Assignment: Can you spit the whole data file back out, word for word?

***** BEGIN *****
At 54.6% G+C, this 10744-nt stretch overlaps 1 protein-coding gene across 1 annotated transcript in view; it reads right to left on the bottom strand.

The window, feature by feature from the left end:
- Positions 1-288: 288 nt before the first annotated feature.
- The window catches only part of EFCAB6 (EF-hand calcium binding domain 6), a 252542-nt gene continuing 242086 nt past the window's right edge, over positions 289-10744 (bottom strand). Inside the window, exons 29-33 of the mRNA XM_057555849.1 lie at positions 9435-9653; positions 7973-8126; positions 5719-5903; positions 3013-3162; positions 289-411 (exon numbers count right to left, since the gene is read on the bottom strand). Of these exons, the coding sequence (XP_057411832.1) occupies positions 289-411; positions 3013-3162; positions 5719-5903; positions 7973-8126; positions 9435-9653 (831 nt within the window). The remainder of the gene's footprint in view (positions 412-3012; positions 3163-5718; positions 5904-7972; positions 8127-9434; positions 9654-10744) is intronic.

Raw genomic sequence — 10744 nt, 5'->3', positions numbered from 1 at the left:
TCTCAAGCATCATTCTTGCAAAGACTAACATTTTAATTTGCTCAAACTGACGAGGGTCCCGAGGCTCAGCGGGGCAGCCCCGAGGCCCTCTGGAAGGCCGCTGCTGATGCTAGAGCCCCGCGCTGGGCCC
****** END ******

At 54.6% G+C, this 10744-nt stretch overlaps 1 protein-coding gene across 1 annotated transcript in view; it reads right to left on the bottom strand.

The window, feature by feature from the left end:
- Positions 1-288: 288 nt before the first annotated feature.
- The window catches only part of EFCAB6 (EF-hand calcium binding domain 6), a 252542-nt gene continuing 242086 nt past the window's right edge, over positions 289-10744 (bottom strand). Inside the window, exons 29-33 of the mRNA XM_057555849.1 lie at positions 9435-9653; positions 7973-8126; positions 5719-5903; positions 3013-3162; positions 289-411 (exon numbers count right to left, since the gene is read on the bottom strand). Of these exons, the coding sequence (XP_057411832.1) occupies positions 289-411; positions 3013-3162; positions 5719-5903; positions 7973-8126; positions 9435-9653 (831 nt within the window). The remainder of the gene's footprint in view (positions 412-3012; positions 3163-5718; positions 5904-7972; positions 8127-9434; positions 9654-10744) is intronic.

Raw genomic sequence — 10744 nt, 5'->3', positions numbered from 1 at the left:
TCTCAAGCATCATTCTTGCAAAGACTAACATTTTAATTTGCTCAAACTGACGAGGGTCCCGAGGCTCAGCGGGGCAGCCCCGAGGCCCTCTGGAAGGCCGCTGCTGATGCTAGAGCCCCGCGCTGGGCCC